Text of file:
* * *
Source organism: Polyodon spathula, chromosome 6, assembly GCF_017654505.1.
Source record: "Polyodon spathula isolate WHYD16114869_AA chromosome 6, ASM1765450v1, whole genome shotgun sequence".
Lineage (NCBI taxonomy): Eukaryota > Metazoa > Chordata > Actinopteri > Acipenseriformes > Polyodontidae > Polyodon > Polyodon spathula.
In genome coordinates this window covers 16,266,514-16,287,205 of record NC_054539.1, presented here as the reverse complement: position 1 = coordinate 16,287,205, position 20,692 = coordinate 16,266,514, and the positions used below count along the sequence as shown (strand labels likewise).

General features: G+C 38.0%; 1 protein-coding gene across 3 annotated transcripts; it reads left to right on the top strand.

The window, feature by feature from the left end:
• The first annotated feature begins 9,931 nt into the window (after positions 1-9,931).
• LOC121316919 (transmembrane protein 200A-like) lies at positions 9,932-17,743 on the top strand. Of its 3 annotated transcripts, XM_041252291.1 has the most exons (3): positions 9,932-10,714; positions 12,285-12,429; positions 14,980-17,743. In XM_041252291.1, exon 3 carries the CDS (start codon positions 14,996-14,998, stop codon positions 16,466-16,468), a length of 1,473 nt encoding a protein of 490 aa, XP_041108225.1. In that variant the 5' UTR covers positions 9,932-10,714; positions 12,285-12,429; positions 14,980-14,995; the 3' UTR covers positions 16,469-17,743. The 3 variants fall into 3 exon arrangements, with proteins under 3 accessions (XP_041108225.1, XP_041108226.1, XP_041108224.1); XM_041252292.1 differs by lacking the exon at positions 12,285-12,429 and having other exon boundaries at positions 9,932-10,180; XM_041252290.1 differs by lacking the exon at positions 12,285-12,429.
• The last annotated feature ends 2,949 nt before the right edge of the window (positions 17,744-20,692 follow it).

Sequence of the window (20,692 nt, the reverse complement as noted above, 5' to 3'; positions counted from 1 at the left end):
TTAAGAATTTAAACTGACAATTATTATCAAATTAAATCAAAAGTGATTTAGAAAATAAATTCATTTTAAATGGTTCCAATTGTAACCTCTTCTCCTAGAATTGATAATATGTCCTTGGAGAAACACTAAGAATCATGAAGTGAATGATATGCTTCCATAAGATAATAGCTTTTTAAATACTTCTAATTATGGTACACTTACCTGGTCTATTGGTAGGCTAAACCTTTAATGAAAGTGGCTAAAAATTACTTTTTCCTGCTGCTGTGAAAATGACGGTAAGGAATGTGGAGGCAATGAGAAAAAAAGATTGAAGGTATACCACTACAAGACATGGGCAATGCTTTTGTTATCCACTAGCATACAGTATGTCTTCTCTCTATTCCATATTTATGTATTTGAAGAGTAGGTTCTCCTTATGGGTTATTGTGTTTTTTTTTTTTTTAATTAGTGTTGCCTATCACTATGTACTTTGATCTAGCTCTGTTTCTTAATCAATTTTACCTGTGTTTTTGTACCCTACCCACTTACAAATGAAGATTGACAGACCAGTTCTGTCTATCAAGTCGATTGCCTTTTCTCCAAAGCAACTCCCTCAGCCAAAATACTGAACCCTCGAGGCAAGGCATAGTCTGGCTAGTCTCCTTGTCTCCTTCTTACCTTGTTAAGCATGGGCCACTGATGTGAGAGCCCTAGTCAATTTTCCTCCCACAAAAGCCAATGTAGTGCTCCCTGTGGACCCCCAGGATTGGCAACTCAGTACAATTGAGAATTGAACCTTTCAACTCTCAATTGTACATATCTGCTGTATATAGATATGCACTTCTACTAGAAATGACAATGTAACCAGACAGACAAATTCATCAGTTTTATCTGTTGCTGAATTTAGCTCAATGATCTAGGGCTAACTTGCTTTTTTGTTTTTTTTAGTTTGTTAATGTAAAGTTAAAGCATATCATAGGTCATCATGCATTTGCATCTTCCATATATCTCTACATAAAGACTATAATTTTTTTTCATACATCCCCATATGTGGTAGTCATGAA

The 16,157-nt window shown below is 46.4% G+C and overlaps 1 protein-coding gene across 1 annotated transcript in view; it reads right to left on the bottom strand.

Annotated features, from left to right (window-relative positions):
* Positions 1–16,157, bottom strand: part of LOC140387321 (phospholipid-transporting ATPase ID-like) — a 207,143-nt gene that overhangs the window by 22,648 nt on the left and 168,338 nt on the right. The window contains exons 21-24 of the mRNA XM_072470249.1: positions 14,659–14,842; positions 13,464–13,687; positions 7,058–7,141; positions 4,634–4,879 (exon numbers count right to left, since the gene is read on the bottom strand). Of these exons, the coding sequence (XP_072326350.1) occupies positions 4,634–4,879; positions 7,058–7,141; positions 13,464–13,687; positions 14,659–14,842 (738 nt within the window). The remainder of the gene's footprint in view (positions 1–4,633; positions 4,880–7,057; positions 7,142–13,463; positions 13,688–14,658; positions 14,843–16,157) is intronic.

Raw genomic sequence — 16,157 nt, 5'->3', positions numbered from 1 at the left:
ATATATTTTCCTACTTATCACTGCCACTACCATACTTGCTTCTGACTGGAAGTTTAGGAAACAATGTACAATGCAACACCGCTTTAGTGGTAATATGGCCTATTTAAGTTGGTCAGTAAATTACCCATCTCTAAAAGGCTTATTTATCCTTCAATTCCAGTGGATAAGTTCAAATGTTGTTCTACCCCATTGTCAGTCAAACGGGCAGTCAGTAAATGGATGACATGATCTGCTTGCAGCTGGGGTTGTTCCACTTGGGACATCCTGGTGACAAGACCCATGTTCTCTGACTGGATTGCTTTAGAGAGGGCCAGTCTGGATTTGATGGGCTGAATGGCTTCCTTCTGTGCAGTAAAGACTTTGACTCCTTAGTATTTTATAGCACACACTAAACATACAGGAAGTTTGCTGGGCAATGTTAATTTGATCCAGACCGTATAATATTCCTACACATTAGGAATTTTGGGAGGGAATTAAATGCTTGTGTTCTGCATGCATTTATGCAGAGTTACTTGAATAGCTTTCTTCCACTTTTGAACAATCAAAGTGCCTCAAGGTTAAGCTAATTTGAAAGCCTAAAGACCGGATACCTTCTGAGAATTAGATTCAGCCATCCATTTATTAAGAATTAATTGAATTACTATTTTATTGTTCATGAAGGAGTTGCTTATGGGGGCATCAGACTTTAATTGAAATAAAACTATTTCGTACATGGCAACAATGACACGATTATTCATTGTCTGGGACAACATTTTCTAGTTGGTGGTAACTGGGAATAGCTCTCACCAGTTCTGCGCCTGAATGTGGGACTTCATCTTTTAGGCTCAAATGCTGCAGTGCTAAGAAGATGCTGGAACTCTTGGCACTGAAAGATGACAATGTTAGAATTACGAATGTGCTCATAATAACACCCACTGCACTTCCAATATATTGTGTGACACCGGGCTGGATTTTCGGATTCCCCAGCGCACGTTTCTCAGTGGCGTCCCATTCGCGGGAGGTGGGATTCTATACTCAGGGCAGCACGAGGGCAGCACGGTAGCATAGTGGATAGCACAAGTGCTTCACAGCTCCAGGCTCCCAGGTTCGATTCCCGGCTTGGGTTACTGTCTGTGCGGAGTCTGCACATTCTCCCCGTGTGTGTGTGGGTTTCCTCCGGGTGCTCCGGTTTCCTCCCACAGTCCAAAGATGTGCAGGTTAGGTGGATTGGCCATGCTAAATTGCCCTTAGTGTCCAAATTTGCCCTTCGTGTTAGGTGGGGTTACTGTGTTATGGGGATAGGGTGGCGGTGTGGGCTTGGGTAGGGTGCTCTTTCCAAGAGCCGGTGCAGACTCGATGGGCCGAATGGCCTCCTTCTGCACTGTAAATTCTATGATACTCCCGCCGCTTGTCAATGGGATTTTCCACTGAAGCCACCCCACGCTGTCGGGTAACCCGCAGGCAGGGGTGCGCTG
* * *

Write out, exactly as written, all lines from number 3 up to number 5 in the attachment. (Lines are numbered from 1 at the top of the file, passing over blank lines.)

Lineage (NCBI taxonomy): Eukaryota > Metazoa > Chordata > Actinopteri > Acipenseriformes > Polyodontidae > Polyodon > Polyodon spathula.
In genome coordinates this window covers 16,266,514-16,287,205 of record NC_054539.1, presented here as the reverse complement: position 1 = coordinate 16,287,205, position 20,692 = coordinate 16,266,514, and the positions used below count along the sequence as shown (strand labels likewise).

General features: G+C 38.0%; 1 protein-coding gene across 3 annotated transcripts; it reads left to right on the top strand.